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Maintenance technicians indicate their work schedule and sleep history by answering 10 questions to help calculate fatigue levels.

“They get back a fatigue report,” says

One way to evaluate a work schedule is to calculate a fatigue scor days of

f, and number of nightshifts as shown in this T

“Fatigue management also involves knowing what goes on outside of work,” says PAMA’s Forton. “This could involve knowing, for example, if an employee has a second job or is getting a divorce.”

Not all FRMS would be alike, according to Johnson. To be successful, a system must be tailored to the maintenance organization’s unique needs and be implemented with employee involvement. In that vein, a Transport Canada official adds, “Management has a responsibility to create a work environment that minimizes fatigue-related risk, and employees have an obligation to ensure that time away from work is used appropriately.”

The FRMS concept is in an infant stage and still uncommon within maintenance organizations. Giovannoli found that 73 percent of his survey’s participants say their respective organizations have no fatigue risk management program.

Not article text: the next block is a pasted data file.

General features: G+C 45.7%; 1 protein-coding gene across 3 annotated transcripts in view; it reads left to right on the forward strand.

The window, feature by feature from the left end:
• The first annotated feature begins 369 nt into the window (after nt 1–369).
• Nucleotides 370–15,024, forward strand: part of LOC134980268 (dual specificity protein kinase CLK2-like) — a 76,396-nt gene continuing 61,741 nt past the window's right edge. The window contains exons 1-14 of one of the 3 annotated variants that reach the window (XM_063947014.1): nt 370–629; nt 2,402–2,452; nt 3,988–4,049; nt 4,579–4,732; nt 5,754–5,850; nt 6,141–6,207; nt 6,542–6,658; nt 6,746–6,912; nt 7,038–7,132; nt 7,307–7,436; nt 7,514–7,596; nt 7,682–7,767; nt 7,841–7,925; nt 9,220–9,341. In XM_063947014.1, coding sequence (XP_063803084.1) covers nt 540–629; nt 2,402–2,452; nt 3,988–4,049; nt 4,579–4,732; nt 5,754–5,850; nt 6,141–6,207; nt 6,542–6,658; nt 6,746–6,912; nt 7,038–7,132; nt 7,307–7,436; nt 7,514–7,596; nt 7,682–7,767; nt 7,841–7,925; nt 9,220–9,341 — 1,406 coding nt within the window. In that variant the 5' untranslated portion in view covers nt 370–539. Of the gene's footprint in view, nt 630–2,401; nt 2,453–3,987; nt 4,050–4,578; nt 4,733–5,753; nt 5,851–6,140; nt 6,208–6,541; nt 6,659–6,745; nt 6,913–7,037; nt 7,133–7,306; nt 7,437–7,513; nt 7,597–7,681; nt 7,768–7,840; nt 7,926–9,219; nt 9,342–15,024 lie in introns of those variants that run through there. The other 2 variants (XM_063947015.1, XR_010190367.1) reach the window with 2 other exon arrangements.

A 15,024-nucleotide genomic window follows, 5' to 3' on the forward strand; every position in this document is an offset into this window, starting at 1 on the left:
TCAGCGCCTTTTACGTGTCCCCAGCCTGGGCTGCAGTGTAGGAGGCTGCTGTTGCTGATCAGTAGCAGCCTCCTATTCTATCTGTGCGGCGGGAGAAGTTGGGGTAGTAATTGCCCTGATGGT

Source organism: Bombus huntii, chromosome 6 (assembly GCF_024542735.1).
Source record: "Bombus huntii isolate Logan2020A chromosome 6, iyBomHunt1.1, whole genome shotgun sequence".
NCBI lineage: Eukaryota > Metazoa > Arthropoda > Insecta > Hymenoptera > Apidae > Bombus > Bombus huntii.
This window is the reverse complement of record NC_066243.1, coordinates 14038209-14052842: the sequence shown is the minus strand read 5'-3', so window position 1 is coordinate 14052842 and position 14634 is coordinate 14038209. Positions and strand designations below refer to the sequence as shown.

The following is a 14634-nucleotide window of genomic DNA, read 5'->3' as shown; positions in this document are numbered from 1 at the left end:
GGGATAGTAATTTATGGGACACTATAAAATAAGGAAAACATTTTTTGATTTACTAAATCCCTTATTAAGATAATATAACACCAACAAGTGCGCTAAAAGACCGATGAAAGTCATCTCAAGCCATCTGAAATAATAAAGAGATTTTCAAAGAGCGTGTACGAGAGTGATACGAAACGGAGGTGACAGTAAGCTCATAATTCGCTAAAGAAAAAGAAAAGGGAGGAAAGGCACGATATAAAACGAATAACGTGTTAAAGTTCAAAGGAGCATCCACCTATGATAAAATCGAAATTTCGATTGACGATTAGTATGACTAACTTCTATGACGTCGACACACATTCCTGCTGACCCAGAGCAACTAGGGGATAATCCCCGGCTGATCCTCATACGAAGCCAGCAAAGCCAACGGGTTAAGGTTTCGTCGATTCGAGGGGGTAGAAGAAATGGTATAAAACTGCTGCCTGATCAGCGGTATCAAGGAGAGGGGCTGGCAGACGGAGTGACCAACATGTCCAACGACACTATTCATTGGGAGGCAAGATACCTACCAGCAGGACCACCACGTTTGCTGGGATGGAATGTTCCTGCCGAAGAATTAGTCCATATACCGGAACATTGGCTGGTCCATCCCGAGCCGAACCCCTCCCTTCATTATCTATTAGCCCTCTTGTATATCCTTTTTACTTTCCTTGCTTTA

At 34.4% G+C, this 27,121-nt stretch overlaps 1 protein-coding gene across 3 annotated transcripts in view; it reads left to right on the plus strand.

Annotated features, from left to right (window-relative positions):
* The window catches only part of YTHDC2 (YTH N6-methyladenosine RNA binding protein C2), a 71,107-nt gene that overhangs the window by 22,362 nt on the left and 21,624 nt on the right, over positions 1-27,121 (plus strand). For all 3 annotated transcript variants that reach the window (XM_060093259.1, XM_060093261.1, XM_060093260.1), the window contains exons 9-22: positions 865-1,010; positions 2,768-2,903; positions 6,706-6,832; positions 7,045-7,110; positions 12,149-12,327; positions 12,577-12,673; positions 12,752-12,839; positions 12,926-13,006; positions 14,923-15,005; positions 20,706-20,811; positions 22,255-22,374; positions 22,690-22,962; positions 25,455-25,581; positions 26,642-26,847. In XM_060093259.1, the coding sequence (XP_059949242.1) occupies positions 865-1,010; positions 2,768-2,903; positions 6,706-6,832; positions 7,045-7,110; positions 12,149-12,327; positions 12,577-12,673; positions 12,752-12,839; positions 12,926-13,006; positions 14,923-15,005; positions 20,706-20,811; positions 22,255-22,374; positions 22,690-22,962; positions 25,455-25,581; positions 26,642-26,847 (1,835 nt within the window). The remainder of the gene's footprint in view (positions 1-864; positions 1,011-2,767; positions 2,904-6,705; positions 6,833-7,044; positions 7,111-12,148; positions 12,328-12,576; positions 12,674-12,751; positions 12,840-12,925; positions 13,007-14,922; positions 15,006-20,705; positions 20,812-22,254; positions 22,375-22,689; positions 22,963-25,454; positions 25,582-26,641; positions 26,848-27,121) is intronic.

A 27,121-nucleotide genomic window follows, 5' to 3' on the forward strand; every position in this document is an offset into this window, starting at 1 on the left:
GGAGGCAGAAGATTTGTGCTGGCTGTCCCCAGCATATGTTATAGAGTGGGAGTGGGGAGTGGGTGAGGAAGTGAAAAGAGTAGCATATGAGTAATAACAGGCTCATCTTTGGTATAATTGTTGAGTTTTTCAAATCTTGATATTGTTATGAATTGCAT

Other Tools FAA, Transport Canada and other regulatory agencies are providing a plethora of tools relating to maintenance fatigue, many of which support FRMS development. The website presents an array of FAA tools; Transport Canada’s policies and tools can be found on FAA tools include a fatigue log, fatigue assessment form, fatigue risk index, fatigue symptom checklist and numerous educational aids. One educational aid, a two-hour training system, includes a 20-minute video that Avers and Johnson are particularly proud of providing. It is “a fictional story, not a lecture,” says Johnson. Called “Grounded,” the video portrays a stressful situation facing an airline maintenance manager who suffers from job pressure and too little sleep. Avers and Johnson wrote the script. “Grounded” has won 18 film awards,

ransport Canada chart. Both charts courtesy T

e based on factors such as shift lengths, ransport Canada.

including recognition at the New York Film Festival in the industrial category. The training system, which also includes tests, is assessable on-line and in CD form. Johnson claims CAMI has distributed 3,500 of the CDs and that more than 15,000 maintenance professionals have accessed the training tool on-line. “United [Airlines] distributed the training to all it maintenance personnel, and Emirates Airlines has made the training mandatory for all its engineering personnel,” he adds. “We also did studies to determine if the [two-hour] training is effective,” says Avers. “We saw behavioral changes—some participants are now sleeping about an hour longer.”

Maintenance errors due to fatigue is